Horse hair plaster cracks

bknouseFebruary 19, 2006

Help! We are moving into an old farm house that has cracked horse hair plaster walls in the living room. What's the best way to patch these cracks? Upstairs the walls have been drywalled over, but I don't want to do that downstairs so any suggestions? I'm a beginner so take it slow on the instructions. Thanks!

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brickeyee

The fiorst thing to do is find out if the cracks move with the weather and seasons. If they do the repair methods are limited.
If the cracks do not move, they can be filled with setting type drywall compound like Easysand. Mix it about as thick as peanut butter and force it into the cracks using a 5 or 6 inch drywall knife.

    Bookmark   February 19, 2006 at 12:29PM
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bknouse

The cracks don't move and they aren't very wide. Someone told me to use some type of mesh tape? and do the cracks like you would drywall tape between dry wall sheets. But as I've said I know nothing. Just patching the cracks sounds easier then dealing with tape and mudding over it. Thanks for the info.

    Bookmark   February 19, 2006 at 1:28PM
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brickeyee

Try just mudding first.
Mesh tape and setting compound works well for wider cracks, but anything less than 1/4 inch will usually close up fine.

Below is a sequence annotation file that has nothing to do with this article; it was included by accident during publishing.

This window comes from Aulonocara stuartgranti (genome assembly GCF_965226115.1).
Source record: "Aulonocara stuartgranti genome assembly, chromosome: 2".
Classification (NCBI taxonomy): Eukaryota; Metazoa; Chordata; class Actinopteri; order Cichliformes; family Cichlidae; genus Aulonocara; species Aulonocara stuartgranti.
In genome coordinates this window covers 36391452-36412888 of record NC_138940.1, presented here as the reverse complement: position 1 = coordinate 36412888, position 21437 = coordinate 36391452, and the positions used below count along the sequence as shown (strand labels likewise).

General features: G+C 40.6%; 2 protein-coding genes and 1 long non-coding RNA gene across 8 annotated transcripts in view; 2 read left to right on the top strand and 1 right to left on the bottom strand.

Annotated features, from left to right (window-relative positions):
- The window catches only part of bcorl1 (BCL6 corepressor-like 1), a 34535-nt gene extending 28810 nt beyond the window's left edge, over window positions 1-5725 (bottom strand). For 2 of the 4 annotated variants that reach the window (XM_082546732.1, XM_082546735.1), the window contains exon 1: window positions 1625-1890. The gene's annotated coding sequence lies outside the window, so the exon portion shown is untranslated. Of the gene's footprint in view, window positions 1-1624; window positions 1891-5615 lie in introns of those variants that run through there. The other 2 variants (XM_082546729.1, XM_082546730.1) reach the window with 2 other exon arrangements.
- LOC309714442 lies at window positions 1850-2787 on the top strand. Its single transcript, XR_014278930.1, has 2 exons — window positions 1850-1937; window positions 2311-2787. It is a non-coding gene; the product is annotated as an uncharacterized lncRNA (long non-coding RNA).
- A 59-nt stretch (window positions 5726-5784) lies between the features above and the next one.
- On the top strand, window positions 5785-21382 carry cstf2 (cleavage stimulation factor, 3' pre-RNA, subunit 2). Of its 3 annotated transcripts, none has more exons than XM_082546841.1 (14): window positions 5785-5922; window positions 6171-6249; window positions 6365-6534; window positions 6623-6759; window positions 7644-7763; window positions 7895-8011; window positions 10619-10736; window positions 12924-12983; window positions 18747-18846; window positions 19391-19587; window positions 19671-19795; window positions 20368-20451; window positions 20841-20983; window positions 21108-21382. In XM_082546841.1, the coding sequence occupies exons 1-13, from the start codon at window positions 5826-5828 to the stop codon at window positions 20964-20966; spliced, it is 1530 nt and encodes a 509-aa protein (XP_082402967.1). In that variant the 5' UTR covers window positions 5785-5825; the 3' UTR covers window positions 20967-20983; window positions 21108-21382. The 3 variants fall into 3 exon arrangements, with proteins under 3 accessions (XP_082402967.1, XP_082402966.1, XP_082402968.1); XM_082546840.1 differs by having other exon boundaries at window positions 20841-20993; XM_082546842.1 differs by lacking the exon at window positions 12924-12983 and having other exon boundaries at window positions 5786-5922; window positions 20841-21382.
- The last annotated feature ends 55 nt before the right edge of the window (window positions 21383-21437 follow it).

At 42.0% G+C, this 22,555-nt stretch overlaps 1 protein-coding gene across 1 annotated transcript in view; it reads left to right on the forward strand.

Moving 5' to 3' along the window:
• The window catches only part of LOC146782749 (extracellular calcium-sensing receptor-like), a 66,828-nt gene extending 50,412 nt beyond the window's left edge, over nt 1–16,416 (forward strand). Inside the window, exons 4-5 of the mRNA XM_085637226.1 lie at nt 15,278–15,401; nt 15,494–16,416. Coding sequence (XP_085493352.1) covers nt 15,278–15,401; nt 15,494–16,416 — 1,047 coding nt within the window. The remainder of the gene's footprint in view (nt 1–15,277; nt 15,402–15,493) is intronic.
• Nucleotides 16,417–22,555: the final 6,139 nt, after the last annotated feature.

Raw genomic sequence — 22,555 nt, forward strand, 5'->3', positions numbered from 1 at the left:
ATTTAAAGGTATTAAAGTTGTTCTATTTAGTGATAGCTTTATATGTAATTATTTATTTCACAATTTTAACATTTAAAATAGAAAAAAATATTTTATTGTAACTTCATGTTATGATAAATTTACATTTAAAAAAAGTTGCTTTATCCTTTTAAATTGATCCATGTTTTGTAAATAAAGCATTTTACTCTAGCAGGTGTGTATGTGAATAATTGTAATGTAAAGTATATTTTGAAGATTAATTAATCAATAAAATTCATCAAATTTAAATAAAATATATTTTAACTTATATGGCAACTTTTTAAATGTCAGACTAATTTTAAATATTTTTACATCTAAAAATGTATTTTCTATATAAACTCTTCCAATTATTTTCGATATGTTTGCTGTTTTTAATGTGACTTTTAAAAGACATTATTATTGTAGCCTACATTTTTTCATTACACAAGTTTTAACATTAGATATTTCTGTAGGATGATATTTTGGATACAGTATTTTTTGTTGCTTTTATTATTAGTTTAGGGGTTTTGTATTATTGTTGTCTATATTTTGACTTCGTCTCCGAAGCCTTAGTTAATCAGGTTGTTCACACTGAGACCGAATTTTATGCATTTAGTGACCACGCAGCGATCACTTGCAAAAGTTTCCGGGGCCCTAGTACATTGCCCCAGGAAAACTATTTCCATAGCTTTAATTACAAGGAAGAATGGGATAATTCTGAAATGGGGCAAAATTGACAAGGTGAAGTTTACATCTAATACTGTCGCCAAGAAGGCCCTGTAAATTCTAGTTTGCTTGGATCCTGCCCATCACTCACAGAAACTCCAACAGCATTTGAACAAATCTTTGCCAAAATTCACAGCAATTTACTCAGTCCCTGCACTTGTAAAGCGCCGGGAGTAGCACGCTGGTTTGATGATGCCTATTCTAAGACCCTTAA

Do not bother trying regular joint compound. It shrinks and makes a mess of plaster walls.
So called 'patching plaster' is also not good for much of anything. It dies not have sufficient lime and retarders added to work very well.
Easysand90 is a setting type compound ( a modern version of plaster and lime) that set in about 90 minutes. If mixed thick it will have minimal shrinkage.

    Bookmark   February 19, 2006 at 2:11PM
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bknouse

Thanks, I'm heading to HD tomorrow so I will get some Easysand90 and give it a try.

    Bookmark   February 19, 2006 at 7:26PM
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sierraeast

I've also heard but never tried to "v" out the crack with a sharp pointed object such as an old style can opener.Lightly scoring over the crack and removing any loose debris before filling. Brickeye-good idea/bad idea? Have you ever heard of this?

    Bookmark   February 19, 2006 at 10:03PM
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brickeyee

If you V a crack it is wider at the bottom than at the top. It is an attempt to make a key that will hold a patch.
It is really not required with Easysand or Durabond. They stick just fine to the old surface.

    Bookmark   February 20, 2006 at 7:45PM
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sierraeast

Thanks!

    Bookmark   February 20, 2006 at 8:06PM
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bknouse